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Building Construction

Building Construction

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Building Construction

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  1. Building Construction

  2. 6 Objectives (1 of 3) • Describe the characteristics of the following building materials: masonry, concrete, steel, glass, gypsum board, and wood.

  3. 6 Objectives (2 of 3) • List the characteristics of each of the following types of building construction: fire-resistive construction, noncombustible construction, ordinary construction, heavy timber construction, and wood-frame construction.

  4. 6 Objectives (3 of 3) • Describe how each of the five types of building construction react to fire. • Describe the function of each of the following building components: foundations, floors, ceilings, roofs, trusses, walls, doors, windows, interior finishes, and floor coverings.

  5. 6 Introduction (1 of 2) • Knowing building construction enables fire fighters to: • Predict how a fire will spread • Make determinations about structural integrity • Recognize warning signs of imminent collapse

  6. 6 Introduction (2 of 2) • Fire risks also depend on occupancy and contents. • Occupancy: how a building is used • Contents: vary, but usually related to building use

  7. 6 Construction Material Properties and Fire Behavior • Key factors affecting combustibility: • Combustibility • Thermal conductivity • Loss of strength when heated • Rate of thermal expansion

  8. 6 Types of Construction Materials • Masonry • Concrete • Steel and other metals • Glass • Gypsum board • Wood • Plastics

  9. 6 Masonry • Inherently fire-resistive • Poor conductor of heat • Openings can allow fire to spread. • With prolonged exposure to fire, masonry can collapse.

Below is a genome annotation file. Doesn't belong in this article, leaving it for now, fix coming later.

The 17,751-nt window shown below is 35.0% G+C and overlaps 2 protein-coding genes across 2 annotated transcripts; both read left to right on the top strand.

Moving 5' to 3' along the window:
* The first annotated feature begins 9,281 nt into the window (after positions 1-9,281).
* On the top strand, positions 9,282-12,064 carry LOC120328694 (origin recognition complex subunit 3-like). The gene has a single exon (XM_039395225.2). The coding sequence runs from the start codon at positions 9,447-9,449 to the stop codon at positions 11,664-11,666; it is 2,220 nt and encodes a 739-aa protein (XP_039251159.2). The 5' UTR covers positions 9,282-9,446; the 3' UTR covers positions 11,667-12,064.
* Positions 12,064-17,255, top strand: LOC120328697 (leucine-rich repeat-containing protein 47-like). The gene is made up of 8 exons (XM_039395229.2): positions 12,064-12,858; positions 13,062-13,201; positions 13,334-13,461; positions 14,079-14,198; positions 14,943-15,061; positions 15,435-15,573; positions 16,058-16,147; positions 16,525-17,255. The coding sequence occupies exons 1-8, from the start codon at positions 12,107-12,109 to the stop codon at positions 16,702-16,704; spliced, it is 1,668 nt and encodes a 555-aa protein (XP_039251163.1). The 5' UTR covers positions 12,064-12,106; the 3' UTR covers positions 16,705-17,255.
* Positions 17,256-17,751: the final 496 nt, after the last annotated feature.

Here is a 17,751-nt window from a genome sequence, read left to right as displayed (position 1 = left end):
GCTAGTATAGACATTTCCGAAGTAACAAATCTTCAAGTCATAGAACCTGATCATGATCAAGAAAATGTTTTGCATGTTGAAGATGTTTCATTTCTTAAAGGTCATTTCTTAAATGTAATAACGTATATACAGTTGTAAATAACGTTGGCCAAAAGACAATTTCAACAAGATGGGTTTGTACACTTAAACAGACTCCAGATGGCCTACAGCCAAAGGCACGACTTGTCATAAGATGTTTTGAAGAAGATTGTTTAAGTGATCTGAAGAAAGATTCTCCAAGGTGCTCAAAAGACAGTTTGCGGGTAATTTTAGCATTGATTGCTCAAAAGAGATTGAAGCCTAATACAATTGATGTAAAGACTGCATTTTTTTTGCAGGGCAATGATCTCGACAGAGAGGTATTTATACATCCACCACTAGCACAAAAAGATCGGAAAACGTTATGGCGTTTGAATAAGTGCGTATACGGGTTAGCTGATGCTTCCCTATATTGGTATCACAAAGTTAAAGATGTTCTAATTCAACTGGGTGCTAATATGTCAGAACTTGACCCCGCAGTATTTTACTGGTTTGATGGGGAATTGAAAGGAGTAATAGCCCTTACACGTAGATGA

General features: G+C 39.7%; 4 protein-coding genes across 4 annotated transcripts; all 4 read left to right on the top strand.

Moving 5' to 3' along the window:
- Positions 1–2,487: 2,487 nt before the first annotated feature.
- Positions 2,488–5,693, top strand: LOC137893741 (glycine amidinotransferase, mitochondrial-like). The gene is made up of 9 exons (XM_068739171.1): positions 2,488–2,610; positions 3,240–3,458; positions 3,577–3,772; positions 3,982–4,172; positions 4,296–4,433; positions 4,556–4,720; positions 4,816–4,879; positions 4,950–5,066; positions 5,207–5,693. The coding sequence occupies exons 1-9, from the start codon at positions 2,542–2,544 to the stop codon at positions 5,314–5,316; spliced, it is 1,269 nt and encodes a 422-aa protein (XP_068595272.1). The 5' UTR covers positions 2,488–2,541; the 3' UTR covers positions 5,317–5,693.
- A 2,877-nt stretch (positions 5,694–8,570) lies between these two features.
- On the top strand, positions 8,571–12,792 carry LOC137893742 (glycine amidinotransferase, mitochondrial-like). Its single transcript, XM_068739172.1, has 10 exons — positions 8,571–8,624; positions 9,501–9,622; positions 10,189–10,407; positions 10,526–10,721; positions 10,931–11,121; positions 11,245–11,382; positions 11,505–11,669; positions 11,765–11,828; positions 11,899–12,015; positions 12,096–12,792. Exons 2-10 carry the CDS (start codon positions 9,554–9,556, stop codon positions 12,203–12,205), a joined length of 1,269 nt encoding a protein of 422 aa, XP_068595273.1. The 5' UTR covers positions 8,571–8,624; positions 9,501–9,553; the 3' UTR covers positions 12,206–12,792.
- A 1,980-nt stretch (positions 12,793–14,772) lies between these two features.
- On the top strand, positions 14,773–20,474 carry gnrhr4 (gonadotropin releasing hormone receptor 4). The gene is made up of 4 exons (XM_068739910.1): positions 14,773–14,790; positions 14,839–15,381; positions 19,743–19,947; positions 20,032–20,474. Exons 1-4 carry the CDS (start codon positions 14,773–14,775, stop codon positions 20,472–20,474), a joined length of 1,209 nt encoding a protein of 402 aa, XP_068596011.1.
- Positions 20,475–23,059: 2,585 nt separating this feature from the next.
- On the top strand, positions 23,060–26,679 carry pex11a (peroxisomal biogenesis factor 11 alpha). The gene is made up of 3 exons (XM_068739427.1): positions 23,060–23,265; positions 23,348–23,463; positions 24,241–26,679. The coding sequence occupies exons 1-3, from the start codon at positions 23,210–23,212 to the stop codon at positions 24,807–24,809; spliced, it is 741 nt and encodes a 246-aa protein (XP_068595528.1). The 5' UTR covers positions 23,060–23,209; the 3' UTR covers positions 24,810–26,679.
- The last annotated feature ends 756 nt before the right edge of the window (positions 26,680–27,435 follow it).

10. 6 Concrete • Inherently fire-resistive • Poor conductor of heat • Strong under compression • Weak under tension • Can be damaged through exposure to fire • Spalling

  11. 6 Steel (1 of 2) • Strongest material in common use • Strong in both compression and tension • Will rust if exposed to air and moisture • Not fire-resistive • Good conductor of heat

  12. 6 Steel (2 of 2) • Expands and loses strength when heated • Any sign of bending, sagging, or stretching indicates immediate risk of failure.

  13. 6 Other Metals • Aluminum • Often melts and drips in fires • Copper • Primarily used for piping and wiring • Zinc • Primarily used as a protective coating for metals

  14. 6 Glass • Noncombustible, but not fire-resistive • Ordinary (non-treated) glass will break when exposed to flame.

  15. 6 Gypsum Board (1 of 2) • Not a strong structural material • Used mainly for finishing • Very good insulator • Limited combustibility • Paper will burn, but gypsum itself will not. • Often used as a firestop

  16. 6 Gypsum Board (2 of 2) • Prolonged exposure to fire will cause failure. • Moisture in the material will evaporate causing deterioration.

  17. 6 Wood • Most common building material • Highly combustible • Weakens when heated • Fire-retardant chemicals can weaken wood.

  18. 6 Plastics • Rarely used for structural support • Combustibility varies • Many plastics release dense, toxic smoke when they burn. • Thermoplastic materials melt and drip. • Thermoset materials lose strength but will not melt.

  19. 6 Construction Type Determination • Classification based on combustibility and fire resistance • Codes specify construction type required based on: • Height • Area • Occupancy • Location

  20. 6 Types of Construction • Type I: Fire-Resistive • Type II: Noncombustible • Type III: Ordinary • Type IV: Heavy Timber • Type V: Wood Frame

  21. 6 Type I: Fire-Resistive (1 of 2) • All structural components must be noncombustible. • Used for: • Large numbers of people • Tall or large area • Special occupancies

  22. 6 Type I: Fire-Resistive (2 of 2) • Building materials should not provide fuel for a fire. • Contents may burn but the building should not. • Steel framing must be protected. • Fires can be very hot and hard to ventilate. • In extreme conditions Type I buildings can collapse.

  23. 6 Type II: Noncombustible (1 of 2) • All structural components must be noncombustible. • Fire-resistive requirements are less stringent than Type I.

  24. 6 Type II: Noncombustible (2 of 2) • Structural components contribute little or no fuel. • Fire severity is determined by contents. • Most common in single-story warehouses or factories

  25. 6 Type III: Ordinary (1 of 2) • Used in a wide range of buildings • Masonry exterior walls support floors and roof. • Usually limited to no more than four stories • Limited fire resistance requirements